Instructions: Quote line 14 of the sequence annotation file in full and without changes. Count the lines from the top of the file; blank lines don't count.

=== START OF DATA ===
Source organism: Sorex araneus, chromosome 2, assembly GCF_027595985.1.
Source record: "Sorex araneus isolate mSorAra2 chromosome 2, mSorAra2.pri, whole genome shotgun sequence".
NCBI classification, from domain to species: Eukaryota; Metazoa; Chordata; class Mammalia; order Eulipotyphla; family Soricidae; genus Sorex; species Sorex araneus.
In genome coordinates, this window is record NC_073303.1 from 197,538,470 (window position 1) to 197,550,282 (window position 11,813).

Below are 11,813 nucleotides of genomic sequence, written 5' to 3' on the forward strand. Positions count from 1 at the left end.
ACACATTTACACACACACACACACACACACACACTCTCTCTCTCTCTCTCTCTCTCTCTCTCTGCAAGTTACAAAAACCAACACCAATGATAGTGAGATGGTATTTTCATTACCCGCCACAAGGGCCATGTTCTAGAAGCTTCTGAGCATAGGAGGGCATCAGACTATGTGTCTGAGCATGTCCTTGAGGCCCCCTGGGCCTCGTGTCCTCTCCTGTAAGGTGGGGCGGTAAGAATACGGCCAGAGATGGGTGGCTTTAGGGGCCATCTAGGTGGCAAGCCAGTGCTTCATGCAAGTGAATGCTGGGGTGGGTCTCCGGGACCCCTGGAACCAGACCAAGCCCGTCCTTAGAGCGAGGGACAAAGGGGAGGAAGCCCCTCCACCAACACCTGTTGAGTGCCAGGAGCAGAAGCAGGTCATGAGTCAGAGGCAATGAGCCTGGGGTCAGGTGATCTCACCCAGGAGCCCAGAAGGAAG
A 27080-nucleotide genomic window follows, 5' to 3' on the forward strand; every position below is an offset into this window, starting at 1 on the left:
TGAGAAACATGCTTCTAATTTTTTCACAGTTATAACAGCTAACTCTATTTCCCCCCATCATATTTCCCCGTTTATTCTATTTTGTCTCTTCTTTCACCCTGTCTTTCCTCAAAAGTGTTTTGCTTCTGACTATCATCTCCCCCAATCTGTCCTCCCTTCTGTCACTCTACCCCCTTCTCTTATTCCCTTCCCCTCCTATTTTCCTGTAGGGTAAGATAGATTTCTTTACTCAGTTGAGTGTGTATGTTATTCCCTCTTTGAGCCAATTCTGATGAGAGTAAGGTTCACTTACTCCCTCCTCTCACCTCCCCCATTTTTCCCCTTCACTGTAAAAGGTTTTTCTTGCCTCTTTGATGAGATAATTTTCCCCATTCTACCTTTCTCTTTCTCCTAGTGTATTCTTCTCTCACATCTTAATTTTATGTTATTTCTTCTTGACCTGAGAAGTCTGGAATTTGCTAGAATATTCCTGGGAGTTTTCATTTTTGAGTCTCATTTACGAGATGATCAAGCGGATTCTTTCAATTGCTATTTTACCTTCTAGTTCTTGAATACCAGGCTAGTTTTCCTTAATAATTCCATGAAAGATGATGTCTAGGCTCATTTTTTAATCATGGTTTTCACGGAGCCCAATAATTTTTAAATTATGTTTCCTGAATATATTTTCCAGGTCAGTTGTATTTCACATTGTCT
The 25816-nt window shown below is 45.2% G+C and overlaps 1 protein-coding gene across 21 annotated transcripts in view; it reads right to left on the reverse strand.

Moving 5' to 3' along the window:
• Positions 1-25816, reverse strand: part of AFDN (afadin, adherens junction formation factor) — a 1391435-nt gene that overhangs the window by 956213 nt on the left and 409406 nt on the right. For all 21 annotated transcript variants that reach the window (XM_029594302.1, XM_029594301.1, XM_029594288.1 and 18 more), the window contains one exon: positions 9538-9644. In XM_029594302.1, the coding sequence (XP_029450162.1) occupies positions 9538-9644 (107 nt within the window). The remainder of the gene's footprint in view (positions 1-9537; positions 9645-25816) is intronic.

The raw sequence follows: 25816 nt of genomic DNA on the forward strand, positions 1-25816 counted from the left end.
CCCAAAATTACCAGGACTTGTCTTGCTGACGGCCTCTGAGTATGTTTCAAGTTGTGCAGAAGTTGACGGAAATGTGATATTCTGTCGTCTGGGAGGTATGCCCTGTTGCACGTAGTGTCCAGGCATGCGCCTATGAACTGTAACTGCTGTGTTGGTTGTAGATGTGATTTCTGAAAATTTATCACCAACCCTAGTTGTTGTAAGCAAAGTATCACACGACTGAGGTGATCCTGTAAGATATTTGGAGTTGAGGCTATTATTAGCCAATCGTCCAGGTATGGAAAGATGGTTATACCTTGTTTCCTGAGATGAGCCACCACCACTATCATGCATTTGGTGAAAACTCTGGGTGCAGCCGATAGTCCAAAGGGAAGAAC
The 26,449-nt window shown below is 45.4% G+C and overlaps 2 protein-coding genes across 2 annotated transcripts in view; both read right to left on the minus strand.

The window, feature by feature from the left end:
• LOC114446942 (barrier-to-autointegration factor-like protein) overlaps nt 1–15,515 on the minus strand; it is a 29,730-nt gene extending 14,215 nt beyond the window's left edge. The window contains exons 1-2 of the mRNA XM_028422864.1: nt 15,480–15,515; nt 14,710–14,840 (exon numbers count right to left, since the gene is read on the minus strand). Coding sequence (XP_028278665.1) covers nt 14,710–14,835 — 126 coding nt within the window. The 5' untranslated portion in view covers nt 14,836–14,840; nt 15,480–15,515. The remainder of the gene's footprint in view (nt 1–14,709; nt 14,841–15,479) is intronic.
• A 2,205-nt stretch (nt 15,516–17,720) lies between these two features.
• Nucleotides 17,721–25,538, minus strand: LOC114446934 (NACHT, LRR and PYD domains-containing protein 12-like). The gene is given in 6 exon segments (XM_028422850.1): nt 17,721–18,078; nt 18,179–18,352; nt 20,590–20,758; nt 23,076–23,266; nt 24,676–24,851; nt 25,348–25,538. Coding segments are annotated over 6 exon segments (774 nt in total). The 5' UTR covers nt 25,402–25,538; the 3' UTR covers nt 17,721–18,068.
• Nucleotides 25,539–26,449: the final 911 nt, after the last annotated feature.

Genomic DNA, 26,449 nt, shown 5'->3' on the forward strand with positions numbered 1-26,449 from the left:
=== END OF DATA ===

The 26,449-nt window shown below is 45.4% G+C and overlaps 2 protein-coding genes across 2 annotated transcripts in view; both read right to left on the minus strand.